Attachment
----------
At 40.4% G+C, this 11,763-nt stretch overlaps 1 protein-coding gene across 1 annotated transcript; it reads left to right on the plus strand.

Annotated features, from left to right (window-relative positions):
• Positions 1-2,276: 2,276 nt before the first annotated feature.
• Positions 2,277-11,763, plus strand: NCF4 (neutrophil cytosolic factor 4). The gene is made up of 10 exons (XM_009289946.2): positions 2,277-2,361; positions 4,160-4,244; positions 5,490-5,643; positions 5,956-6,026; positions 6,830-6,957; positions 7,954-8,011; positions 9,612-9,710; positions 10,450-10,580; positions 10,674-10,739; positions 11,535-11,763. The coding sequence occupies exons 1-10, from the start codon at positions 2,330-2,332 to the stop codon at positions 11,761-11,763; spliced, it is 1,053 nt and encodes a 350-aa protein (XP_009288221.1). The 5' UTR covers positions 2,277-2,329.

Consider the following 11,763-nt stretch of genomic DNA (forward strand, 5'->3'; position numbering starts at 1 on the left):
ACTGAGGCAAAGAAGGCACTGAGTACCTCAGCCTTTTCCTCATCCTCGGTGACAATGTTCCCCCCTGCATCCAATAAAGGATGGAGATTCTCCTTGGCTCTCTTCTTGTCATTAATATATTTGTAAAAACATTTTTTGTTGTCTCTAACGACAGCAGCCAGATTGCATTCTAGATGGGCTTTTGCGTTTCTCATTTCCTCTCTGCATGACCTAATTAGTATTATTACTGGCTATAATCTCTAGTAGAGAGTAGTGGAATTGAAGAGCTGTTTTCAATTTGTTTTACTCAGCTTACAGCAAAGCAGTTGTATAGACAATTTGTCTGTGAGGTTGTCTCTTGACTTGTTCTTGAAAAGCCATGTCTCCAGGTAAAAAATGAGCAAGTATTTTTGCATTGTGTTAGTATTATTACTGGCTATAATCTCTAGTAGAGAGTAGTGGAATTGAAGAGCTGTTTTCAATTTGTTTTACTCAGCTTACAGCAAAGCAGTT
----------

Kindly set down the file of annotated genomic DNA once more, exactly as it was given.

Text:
At 40.4% G+C, this 11,763-nt stretch overlaps 1 protein-coding gene across 1 annotated transcript; it reads left to right on the plus strand.

Annotated features, from left to right (window-relative positions):
• Positions 1-2,276: 2,276 nt before the first annotated feature.
• Positions 2,277-11,763, plus strand: NCF4 (neutrophil cytosolic factor 4). The gene is made up of 10 exons (XM_009289946.2): positions 2,277-2,361; positions 4,160-4,244; positions 5,490-5,643; positions 5,956-6,026; positions 6,830-6,957; positions 7,954-8,011; positions 9,612-9,710; positions 10,450-10,580; positions 10,674-10,739; positions 11,535-11,763. The coding sequence occupies exons 1-10, from the start codon at positions 2,330-2,332 to the stop codon at positions 11,761-11,763; spliced, it is 1,053 nt and encodes a 350-aa protein (XP_009288221.1). The 5' UTR covers positions 2,277-2,329.

Consider the following 11,763-nt stretch of genomic DNA (forward strand, 5'->3'; position numbering starts at 1 on the left):
ACTGAGGCAAAGAAGGCACTGAGTACCTCAGCCTTTTCCTCATCCTCGGTGACAATGTTCCCCCCTGCATCCAATAAAGGATGGAGATTCTCCTTGGCTCTCTTCTTGTCATTAATATATTTGTAAAAACATTTTTTGTTGTCTCTAACGACAGCAGCCAGATTGCATTCTAGATGGGCTTTTGCGTTTCTCATTTCCTCTCTGCATGACCTAATTAGTATTATTACTGGCTATAATCTCTAGTAGAGAGTAGTGGAATTGAAGAGCTGTTTTCAATTTGTTTTACTCAGCTTACAGCAAAGCAGTTGTATAGACAATTTGTCTGTGAGGTTGTCTCTTGACTTGTTCTTGAAAAGCCATGTCTCCAGGTAAAAAATGAGCAAGTATTTTTGCATTGTGTTAGTATTATTACTGGCTATAATCTCTAGTAGAGAGTAGTGGAATTGAAGAGCTGTTTTCAATTTGTTTTACTCAGCTTACAGCAAAGCAGTT